Schaefer rejects request for jail expansion funds Annapolis officials opposed plan

October 24, 1993|By John A. Morris | John A. Morris,Staff Writer

Gov. William Donald Schaefer has squelched a $71 million expansion of Anne Arundel County's overcrowded jail, citing intense opposition from the public and elected leaders in Annapolis.

The governor denied a request by County Executive Robert R. Neall for $11 million in state money to finance the expansion's first phase, aimed at alleviating overcrowding at the 27-year-old Jennifer Road jail.

Additional phases would have doubled the detention center's capacity.

The jail was designed to hold 600 prisoners. On most weekends, however, the number of prisoners detained swells to 650 or more.

Annapolis Mayor Alfred A. Hopkins announced the governor's decision Friday.

"The practical effect of today's announcement is jail expansion at Jennifer Road has been stopped," Mr. Hopkins said, reading from a prepared statement.

Paul E. Schurick, executive director of administration for the governor, said Mr. Schaefer made the decision after being lobbied by Mr. Hopkins, state Sen. Gerald Winegrad and Del. Michael Busch -- all Annapolis Democrats -- as well as numerous residents.

"The governor has been following the politics of this from a distance, primarily because of the incredible opposition of the residents in the area and some criticisms of the process used in selecting" the site, Mr. Schurick said. "The governor can't very well ignore that."

Traditionally, once a county executive and council have agreed on a site, the state will finance a portion of a new jail's construction without questioning its location.

Mr. Schurick said that the decision was made last week because the governor's staff is preparing its budget proposal for the 1994 General Assembly session. That it comes only a week before the city's mayoral election is a coincidence, he said.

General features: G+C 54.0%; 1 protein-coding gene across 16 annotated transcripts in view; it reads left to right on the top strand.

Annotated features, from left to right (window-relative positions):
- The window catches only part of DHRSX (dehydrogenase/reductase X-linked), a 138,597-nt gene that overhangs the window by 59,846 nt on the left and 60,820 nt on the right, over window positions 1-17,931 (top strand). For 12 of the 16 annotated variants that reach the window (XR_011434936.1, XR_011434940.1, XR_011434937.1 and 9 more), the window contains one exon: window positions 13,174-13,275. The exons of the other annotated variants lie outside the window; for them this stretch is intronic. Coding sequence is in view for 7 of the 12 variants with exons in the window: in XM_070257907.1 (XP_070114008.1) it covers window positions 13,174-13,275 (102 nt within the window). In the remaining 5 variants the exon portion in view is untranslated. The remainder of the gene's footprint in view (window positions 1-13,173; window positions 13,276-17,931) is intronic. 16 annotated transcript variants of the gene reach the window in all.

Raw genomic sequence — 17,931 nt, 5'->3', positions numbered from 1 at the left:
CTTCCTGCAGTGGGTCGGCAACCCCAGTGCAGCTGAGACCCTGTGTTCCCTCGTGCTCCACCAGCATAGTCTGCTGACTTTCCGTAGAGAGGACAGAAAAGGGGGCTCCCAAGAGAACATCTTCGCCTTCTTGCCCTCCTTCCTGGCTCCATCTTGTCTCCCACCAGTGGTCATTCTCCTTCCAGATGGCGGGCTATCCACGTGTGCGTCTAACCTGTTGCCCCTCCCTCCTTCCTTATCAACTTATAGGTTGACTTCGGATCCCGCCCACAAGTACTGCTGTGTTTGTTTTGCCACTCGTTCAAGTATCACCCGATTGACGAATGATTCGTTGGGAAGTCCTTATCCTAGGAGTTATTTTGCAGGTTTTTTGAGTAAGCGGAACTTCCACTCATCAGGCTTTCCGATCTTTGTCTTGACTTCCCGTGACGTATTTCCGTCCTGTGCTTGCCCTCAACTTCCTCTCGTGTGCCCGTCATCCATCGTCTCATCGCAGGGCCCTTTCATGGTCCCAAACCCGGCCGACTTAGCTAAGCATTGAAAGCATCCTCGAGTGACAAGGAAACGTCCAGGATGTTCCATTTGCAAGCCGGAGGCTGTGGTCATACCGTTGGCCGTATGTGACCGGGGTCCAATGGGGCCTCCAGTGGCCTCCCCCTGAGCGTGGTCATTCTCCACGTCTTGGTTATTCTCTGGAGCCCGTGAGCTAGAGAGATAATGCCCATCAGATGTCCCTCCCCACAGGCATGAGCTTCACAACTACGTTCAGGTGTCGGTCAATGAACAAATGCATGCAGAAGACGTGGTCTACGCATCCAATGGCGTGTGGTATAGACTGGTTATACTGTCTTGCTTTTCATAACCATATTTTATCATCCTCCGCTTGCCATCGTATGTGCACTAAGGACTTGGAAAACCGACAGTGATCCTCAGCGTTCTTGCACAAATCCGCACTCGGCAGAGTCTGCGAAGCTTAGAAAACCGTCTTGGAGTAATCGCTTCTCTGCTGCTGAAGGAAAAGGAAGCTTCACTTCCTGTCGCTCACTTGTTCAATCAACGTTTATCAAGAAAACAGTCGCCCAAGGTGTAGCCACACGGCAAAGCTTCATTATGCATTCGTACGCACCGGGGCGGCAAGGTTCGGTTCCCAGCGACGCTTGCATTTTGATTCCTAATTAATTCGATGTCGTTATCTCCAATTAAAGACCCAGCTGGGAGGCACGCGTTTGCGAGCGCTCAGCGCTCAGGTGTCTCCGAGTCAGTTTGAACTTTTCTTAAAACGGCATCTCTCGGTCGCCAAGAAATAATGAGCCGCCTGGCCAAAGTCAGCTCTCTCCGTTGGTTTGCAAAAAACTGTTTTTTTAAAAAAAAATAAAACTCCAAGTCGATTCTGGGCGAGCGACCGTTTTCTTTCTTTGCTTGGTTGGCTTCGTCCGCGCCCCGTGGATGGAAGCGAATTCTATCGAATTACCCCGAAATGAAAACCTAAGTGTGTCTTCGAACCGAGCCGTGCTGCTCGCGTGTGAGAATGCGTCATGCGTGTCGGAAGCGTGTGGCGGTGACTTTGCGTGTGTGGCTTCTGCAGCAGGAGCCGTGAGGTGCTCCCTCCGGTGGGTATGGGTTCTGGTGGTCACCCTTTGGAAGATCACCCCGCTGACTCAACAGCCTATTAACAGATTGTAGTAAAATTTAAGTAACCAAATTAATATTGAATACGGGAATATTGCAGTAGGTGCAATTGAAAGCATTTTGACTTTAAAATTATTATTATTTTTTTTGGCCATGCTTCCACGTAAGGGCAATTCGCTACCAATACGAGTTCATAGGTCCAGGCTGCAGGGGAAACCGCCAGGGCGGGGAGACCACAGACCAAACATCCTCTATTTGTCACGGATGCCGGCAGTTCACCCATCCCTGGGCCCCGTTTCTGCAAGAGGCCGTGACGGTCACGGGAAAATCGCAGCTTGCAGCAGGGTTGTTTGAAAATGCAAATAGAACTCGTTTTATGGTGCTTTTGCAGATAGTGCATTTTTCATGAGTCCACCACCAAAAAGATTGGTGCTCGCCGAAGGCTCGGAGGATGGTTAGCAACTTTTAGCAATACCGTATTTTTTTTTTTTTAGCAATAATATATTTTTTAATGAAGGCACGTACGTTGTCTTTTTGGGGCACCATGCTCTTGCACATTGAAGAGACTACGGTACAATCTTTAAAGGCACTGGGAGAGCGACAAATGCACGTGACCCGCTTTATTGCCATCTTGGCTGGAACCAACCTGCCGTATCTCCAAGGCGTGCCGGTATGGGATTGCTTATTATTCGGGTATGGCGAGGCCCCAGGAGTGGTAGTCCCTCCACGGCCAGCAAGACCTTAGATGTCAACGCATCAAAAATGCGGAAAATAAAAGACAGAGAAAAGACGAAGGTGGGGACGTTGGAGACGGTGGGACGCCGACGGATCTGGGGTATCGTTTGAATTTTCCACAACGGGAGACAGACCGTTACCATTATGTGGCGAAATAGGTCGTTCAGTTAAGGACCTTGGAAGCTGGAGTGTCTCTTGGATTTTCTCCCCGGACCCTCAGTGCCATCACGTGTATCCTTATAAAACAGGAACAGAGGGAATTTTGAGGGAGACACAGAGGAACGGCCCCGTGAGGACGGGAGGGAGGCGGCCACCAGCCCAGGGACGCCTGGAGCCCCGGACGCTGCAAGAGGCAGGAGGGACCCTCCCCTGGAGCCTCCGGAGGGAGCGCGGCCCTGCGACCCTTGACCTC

Mr. Neall was unaware of the decision until yesterday morning, said his spokeswoman, Louise Hayman. Mr. Neall had left for the day when the announcement was made and was unavailable for comment.

Ms. Hayman said that county officials were not certain that the decision would stop the first phase of the work, primarily renovation that does not increase the jail's capacity.

"You are never going to see Jennifer Road disappear," Ms. Hayman said. "It will always be some kind of jail facility there."

Ms. Hayman also noted that the Jennifer Road site was not Mr. Neall's choice.

He proposed building a new jail on Ordnance Road in Glen Burnie two years ago to house the county's growing number of prisoners awaiting trial and serving short sentences. But his plan was blocked by lawmakers from northern Anne Arundel County.

The County Council finally targeted Jennifer Road for expansion after neighborhoods throughout the county rallied against sites proposed in their communities.

If the council can come up with a new jail site by January, Mr. Busch said, the state money could be restored and the jail's overcrowding relieved.

But state Sen. Philip C. Jimeno, a Brooklyn Park Democrat who opposed the Glen Burnie site, said lawmakers should not rush into a decision. He said that the decision should be left until after next year's county executive and County Council elections.

"That way everyone can pin down the candidates about exactly where it should go," Mr. Jimeno said.

Mr. Neall has announced that he will not seek re-election.

Dan Masterson, a U.S. Naval Academy professor who led an ad hoc coalition of residents opposed to the Jennifer Road expansion, said that the council must develop a long-term plan in addition to selecting a new site.

"This controversy will keep coming up every five years or so as long as they keep coming up with short-term solutions," Mr. Masterson said.

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